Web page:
AKRON (Jan. 19, 2000)—A $3.5 billion lawsuit filed by Hong Kong-based tire maker China Tire Holdings Ltd. is the "latest attempt to resurrect" a prior suit against Goodyear, the Akron rubber firm claims.
The civil action, filed last month in the U.S. District Court for the Northern District of Ohio in Cleveland, alleges that Goodyear engaged in "deceptive trade practices, trade libel and violations of the Foreign Corrupt Practices Act," a China Tire release said.
The suit, which seeks actual and punitive damages amounting to $3.5 billion, stems from Goodyear´s establishment in 1994 of a joint venture in Dalian, China, that circumvented a previous joint venture agreement between China Tire and Dalian General Rubber Factory.
China Tire and its U.S. distributor, Orion Tire Corp., filed a $1 billion lawsuit against Goodyear in March 1995 in U.S. District Court in Los Angeles. That suit was dismissed last September on summary judgment.
China Tire is appealing that decision to the 9th Circuit Court of Appeals, but decided to file a new complaint in Ohio. The case was transferred to Akron shortly after its filing.
"We are confident that once we have presented our evidence, it will be apparent that Goodyear improperly interfered in our contractual relationship with a strategically located Chinese tire factory," said Peter McNulty, a Bel Air, Calif., attorney who represents China Tire. "In so doing, Goodyear caused substantial harm to China Tire and its shareholders."
The lawsuit alleges that Goodyear unlawfully persuaded officials from the state-owned Dalian factory to abandon a binding contract with China Tire to manufacture radial tires in China and other international locations.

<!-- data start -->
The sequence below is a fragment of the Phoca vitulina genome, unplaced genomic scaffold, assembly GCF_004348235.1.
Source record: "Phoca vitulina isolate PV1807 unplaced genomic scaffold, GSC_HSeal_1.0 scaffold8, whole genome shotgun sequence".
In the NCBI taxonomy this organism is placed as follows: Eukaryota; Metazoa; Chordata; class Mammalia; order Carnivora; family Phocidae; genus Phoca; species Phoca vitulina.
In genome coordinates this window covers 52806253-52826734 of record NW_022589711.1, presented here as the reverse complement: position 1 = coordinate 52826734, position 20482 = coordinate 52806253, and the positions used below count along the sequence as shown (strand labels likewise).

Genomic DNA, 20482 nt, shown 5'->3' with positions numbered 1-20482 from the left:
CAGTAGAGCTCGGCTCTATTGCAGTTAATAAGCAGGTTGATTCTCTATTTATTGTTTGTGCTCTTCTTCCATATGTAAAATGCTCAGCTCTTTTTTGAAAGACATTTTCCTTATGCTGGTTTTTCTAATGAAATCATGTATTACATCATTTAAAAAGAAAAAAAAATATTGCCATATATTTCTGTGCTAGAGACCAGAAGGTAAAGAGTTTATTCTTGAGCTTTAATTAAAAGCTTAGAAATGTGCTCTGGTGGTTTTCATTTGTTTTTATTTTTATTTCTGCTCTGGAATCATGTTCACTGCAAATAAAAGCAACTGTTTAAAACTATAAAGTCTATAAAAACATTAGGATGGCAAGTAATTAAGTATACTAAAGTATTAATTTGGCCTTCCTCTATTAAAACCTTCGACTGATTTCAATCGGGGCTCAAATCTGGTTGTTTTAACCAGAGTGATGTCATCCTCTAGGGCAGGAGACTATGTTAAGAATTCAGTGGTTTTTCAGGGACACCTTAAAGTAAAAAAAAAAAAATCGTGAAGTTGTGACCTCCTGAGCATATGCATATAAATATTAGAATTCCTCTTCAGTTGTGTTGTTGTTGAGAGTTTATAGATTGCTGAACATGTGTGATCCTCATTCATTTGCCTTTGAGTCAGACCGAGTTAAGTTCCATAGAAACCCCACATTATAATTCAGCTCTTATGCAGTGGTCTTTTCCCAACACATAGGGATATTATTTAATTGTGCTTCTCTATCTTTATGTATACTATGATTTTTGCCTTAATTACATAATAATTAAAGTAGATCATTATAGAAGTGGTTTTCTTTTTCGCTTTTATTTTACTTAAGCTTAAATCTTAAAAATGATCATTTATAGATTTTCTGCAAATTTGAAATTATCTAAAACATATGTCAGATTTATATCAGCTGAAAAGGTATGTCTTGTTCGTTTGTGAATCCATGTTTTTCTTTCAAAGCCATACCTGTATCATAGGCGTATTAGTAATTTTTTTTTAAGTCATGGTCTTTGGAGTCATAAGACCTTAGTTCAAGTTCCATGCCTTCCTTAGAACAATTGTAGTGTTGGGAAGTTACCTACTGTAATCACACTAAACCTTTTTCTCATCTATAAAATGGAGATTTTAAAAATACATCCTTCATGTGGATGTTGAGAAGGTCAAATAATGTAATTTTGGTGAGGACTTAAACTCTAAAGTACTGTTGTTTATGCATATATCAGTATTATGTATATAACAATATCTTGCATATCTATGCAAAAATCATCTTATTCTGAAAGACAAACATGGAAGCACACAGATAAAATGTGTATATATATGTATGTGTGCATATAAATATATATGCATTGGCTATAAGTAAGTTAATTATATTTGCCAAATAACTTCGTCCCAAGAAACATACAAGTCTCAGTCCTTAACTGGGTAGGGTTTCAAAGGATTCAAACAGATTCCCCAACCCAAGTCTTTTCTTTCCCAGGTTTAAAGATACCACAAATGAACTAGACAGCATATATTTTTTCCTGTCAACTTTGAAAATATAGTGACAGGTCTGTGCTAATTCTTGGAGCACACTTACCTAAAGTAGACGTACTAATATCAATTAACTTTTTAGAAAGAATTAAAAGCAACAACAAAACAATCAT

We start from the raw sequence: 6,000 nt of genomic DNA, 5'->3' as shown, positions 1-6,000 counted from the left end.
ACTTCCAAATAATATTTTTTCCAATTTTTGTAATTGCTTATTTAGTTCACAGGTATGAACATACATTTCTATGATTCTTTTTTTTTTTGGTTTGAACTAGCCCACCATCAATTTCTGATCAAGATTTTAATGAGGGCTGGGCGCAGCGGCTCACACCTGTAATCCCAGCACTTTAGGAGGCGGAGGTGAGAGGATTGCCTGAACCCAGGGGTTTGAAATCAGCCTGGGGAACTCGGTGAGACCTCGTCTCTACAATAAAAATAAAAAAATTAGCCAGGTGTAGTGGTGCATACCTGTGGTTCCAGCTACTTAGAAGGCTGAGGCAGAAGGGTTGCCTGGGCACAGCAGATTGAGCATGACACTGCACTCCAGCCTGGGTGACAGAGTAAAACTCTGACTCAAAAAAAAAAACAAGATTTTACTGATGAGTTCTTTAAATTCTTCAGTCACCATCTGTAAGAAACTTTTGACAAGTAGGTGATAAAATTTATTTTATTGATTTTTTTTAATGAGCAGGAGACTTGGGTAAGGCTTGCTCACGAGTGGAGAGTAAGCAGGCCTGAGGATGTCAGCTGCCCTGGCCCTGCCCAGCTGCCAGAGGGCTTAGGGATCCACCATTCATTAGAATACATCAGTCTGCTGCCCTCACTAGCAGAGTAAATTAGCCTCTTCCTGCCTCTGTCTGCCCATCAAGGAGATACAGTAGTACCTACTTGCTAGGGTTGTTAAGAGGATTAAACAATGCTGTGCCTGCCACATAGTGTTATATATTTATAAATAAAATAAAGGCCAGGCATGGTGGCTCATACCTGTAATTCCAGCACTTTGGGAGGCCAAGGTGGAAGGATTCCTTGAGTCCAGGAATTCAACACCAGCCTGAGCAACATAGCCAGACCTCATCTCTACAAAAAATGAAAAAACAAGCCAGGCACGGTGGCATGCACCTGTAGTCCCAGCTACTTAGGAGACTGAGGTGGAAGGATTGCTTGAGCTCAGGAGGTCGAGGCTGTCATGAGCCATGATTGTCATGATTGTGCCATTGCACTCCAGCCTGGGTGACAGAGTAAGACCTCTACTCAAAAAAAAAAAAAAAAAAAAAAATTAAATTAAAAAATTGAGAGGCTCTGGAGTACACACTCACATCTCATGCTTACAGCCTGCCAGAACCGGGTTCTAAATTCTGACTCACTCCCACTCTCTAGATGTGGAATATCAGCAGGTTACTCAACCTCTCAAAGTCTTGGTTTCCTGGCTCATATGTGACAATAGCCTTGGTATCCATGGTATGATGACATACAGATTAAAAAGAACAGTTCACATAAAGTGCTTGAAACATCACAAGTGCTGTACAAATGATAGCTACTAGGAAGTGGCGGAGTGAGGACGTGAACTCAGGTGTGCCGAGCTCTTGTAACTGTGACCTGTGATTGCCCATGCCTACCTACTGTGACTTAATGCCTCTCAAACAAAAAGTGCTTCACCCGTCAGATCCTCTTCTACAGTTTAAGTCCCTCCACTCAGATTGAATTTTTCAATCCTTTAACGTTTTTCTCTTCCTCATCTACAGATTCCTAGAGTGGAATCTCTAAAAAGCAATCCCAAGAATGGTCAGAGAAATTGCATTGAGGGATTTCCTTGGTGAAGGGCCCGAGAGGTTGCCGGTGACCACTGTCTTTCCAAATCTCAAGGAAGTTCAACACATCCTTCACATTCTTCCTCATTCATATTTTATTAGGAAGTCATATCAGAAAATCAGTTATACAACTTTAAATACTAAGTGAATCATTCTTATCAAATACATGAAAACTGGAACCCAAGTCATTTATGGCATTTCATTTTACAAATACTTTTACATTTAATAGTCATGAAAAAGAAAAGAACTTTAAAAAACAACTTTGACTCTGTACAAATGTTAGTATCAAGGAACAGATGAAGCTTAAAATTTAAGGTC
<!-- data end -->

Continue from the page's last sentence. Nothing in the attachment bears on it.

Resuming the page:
Goodyear made false and disparaging statements about China Tire executives and gave jewelry, clothes, travel and employment contracts to factory officials to persuade them to cut ties with China Tire, the suit claims.
These actions violated the FCPA, trade libel laws, the Racketeer Influenced and Corrupt Organizations Act and the Ohio Deceptive Trade Practices Act, the suit says.
Goodyear officials wouldn´t comment on the suit, but a spokesman said in a statement that the company´s joint venture in China was "wholly appropriate."
"Goodyear has for the past four years successfully defended its good name against China Tire´s reckless and feckless allegations," the company said. "China Tire´s recent filing is retreaded allegations that were unsuccessful in federal court in California. China Tire´s forum shopping will be aggressively addressed in the courts."
The Akron tire maker affirmed that the California-based federal court has ordered China Tire to pay its court costs there and is confident the subsequent claims will be summarily dismissed, the spokesman said.
Goodyear employees and agents named in the suit include Chairman, President and CEO Samir Gibara; Clarke Sprang, vice president of business development; Jonathan Dean, a lawyer for the company´s general counsel; William Ford, venture manager; John Ross, corporate general counsel; and Jerry Laing, former president of Goodyear Taiwan, who became president of Goodyear China.